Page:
The Alton Miles for Meso 5K course has earned a reputation among the St. Louis running community as being among the more difficult road courses in the area because of its brick streets and steep hills. Of all the hills on the course, the final sloping climb to the finish line is the most grueling.
For years, mesothelioma patient Forrest Wulfstood at the bottom of that hill, along with his attorney Brent Copple, cheering runners on as they rounded the corner of 4th and Henry streets and began the uphill dash to the finish line.
“It was important to Forrest to volunteer as a course marshal and cheer everyone on,” Brent said. “He wanted them to know he appreciated them raising awareness about the dangers of asbestos by running in the race, when he couldn’t.”
Forrest, an Alton resident, was diagnosed with mesothelioma in 2008. He developed chest pain and shortness of breath and went to the doctor. They discovered he had two inches of fluid in his lungs. A needle biopsy revealed he had cancer.
For the next seven years, Forrest not only fought in the doctor’s office – going through more than 70 rounds of chemotherapy – but he also spoke out on behalf of asbestos victims. He volunteered at multiple Alton Miles for Meso races and advocated against the FACT Act by sharing his story and writing letters to Congress.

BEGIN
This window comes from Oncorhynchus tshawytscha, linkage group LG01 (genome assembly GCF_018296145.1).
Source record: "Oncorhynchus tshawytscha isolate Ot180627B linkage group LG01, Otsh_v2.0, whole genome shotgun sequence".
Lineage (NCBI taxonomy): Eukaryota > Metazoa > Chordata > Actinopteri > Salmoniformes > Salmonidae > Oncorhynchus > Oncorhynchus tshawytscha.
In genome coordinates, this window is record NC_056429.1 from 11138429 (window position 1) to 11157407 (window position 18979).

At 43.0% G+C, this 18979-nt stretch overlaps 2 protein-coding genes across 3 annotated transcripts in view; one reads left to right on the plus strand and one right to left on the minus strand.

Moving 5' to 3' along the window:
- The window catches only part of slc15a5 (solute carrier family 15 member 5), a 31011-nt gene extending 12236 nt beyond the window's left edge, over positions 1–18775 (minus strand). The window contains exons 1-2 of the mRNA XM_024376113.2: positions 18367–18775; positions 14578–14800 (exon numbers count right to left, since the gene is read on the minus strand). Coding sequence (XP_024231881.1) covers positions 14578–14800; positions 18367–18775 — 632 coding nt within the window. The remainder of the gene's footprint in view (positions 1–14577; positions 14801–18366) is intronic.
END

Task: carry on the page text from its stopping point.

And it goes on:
In 2012, he bravely shared his fear of mesothelioma on camera.
“I fear the cancer,” he said, at the start of the 2012 Miles for Meso video. “Because I know someday it is going to take my life.”
The only known cause of mesothelioma is linked to asbestos exposure. Forrest, who grew up in Wood River, worked construction for 30 years in the Riverbend area. While on the job, he was exposed to asbestos-containing products like cement and dry wall compounds.
The average prognosis for a person diagnosed with mesothelioma is 6 to 18 months. Early on Forrest felt like giving up. His wife Rebecca set him straight, he remembered.
“I’m going to say this once,” she told him. “You’ve got me, you’ve got your daughter, your son, and your grandchildren. Don’t give up.”
Forrest got up and continued to fight for seven more years. He passed away on June 23, 2015, but not before inspiring many others.
This year, as runners and walkers tackle the final hill on the Alton course, we hope they will remember Forrest’s story and keep running miles for mesothelioma.